In medieval times most of the population lived in medieval villages. A Nobleman was usually the most important person in a medieval village and it was commonly referred to as the ‘Lord of the Manor’.
It was the medieval Lord who owned all the land within a medieval village.
The peasants living in a medieval village had to be given permission from a lord to be able to work on any of his land and peasants called villeins had to work part-time for the Lord of the Manor.
Some peasants who were called freemen got a slightly better deal as they could pay money or give food to the Lord for their land.
The most common peasant of the medieval period was the Serf who had little rights and was tied to the land, meaning that he could not leave. Serfs toiled away from dawn till dusk in the fields of the manor estate growing crops.
Commonly a castle or manor house would be overlooking or well postioned within the village where a nobleman would live known as ‘Lord of the Manor. The Lord of the manor would often go hunting on the fields around his manor.
Near to the town would usually be a windmill where medieval people living in the medieval village would be grinding grain that would be consumed by the people living in and around the manor estate.
Most medieval villages had an animal pound where stray animals were kept, there was usually a fee to release them.
No self-respecting village would be complete without a medieval church and there was usually a priest’s house nearby.
Most manor estates in villages in medieval England used the three field method of farming adpoted from ancient China, two fields could be planted with wheat, barley, vegetables amd one field was left empty (fallow)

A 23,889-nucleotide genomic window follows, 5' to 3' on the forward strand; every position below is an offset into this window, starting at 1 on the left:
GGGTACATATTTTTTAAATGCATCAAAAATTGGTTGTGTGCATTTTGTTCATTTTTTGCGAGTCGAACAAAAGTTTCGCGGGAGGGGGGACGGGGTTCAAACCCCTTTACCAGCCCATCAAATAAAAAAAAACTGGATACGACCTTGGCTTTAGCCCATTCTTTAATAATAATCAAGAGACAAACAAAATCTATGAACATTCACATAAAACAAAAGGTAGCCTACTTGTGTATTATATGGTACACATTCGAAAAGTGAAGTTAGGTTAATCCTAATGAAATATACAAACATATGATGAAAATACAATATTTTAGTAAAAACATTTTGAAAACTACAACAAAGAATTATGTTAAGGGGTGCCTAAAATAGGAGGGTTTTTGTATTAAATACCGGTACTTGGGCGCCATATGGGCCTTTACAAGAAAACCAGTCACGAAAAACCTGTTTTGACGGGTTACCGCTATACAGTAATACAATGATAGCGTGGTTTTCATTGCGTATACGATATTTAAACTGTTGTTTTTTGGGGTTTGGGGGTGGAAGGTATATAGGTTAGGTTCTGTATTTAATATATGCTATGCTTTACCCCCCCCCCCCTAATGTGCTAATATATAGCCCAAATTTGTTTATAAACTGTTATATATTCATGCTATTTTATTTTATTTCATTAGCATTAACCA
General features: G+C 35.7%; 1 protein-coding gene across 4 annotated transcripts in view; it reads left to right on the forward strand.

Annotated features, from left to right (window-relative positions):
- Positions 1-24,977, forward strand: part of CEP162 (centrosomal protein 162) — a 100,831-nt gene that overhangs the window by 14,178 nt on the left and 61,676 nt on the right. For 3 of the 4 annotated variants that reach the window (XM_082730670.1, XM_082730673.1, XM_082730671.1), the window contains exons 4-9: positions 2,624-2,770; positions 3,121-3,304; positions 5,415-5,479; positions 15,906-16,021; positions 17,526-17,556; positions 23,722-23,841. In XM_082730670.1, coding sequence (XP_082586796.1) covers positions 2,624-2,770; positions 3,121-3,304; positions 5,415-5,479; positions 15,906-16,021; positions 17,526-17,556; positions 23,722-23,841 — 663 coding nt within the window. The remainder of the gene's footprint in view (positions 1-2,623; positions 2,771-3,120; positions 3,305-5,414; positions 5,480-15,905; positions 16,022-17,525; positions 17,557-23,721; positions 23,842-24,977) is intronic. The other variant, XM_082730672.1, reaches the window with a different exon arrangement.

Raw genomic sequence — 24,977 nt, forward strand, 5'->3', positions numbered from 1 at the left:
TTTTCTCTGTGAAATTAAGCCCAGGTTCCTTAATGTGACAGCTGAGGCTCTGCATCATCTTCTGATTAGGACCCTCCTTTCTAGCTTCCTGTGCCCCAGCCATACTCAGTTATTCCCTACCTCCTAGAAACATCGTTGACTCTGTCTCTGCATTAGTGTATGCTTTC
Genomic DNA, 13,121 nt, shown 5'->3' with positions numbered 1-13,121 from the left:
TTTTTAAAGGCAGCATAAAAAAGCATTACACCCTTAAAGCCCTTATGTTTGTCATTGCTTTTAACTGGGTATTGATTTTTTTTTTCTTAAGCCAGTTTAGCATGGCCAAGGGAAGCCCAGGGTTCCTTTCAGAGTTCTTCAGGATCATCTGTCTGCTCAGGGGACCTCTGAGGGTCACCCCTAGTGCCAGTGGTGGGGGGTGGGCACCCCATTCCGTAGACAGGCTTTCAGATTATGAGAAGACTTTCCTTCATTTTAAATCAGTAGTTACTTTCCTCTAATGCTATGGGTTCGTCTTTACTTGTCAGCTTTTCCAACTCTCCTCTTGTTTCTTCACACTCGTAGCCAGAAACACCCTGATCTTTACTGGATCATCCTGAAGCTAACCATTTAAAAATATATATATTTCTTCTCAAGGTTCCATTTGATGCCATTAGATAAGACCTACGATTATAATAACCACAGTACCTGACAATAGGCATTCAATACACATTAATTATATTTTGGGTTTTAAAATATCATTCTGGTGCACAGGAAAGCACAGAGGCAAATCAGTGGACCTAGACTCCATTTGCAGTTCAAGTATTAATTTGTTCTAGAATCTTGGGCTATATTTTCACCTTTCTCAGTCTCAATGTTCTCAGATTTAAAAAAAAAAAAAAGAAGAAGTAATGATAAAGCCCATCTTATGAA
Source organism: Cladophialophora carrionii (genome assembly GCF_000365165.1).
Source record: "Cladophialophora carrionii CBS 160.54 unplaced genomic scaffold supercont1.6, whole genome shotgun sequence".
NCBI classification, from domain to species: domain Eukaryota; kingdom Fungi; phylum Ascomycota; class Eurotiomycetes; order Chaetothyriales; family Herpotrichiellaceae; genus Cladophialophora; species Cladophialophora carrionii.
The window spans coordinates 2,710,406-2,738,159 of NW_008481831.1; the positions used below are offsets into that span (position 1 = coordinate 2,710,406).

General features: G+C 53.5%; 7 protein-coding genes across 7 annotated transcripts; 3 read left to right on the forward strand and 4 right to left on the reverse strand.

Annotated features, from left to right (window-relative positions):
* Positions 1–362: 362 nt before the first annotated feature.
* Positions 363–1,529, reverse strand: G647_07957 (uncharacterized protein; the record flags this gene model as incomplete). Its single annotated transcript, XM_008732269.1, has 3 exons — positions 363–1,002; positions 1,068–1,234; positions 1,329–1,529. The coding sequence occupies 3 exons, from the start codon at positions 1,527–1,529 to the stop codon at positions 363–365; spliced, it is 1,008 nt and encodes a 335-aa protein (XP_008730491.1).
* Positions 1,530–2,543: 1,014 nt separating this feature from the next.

The reason for this was that was always a need to have one spare field available for planting the following year.
These fields were divided up into sections for different families to work on and grow their own crops. Usually a medieval family would have more than one section of the field in which to grow crops.
Medieval peasants living in a medieval villages lived in cottages which were fairly basic, there was no glass in the windows and they usually had bare floors.
In the thatched roof of a medieval peasant home would be a smoke hole that released the smoke from cooking on the stone fireplace.
The building structure of a medieval peasants home was a timber frame, and the walls were made using a technique called wattle and daub which was basically a covering of twigs with mud and straw.
Medieval people would sleep on straw mattresses and animals would live in stables or inside the house. Tools and equipment were commonly hanging on the walls, food for winter was stored in the roof area. And clothes were kept in wooden chests.
Medieval people living in a medieval village including peasants had a reasonable diet that included bread, fruit, vegetables, porridge and stew, this was usually accompanied by a drink of water and beer.
Commonly a large pot of stew called pottage would be on hand and consumed throughout the day.
Peasant farmers who had cows and could make cheese usually sold this at local markets due to the price that they could obtain for these luxury items.
Medieval fairs were commonly held on the village green at least once a year and were fun events that medieval people looked forward to all year.
Travelling merchants would arrive at these medieval fairs bringing with them various items to sell including clothing and food, the merchants would also buy items from the medieval villages to sell themselves in the future.
There was plenty of entertainment at medieval fairs such as
and others who all entertain the crowds.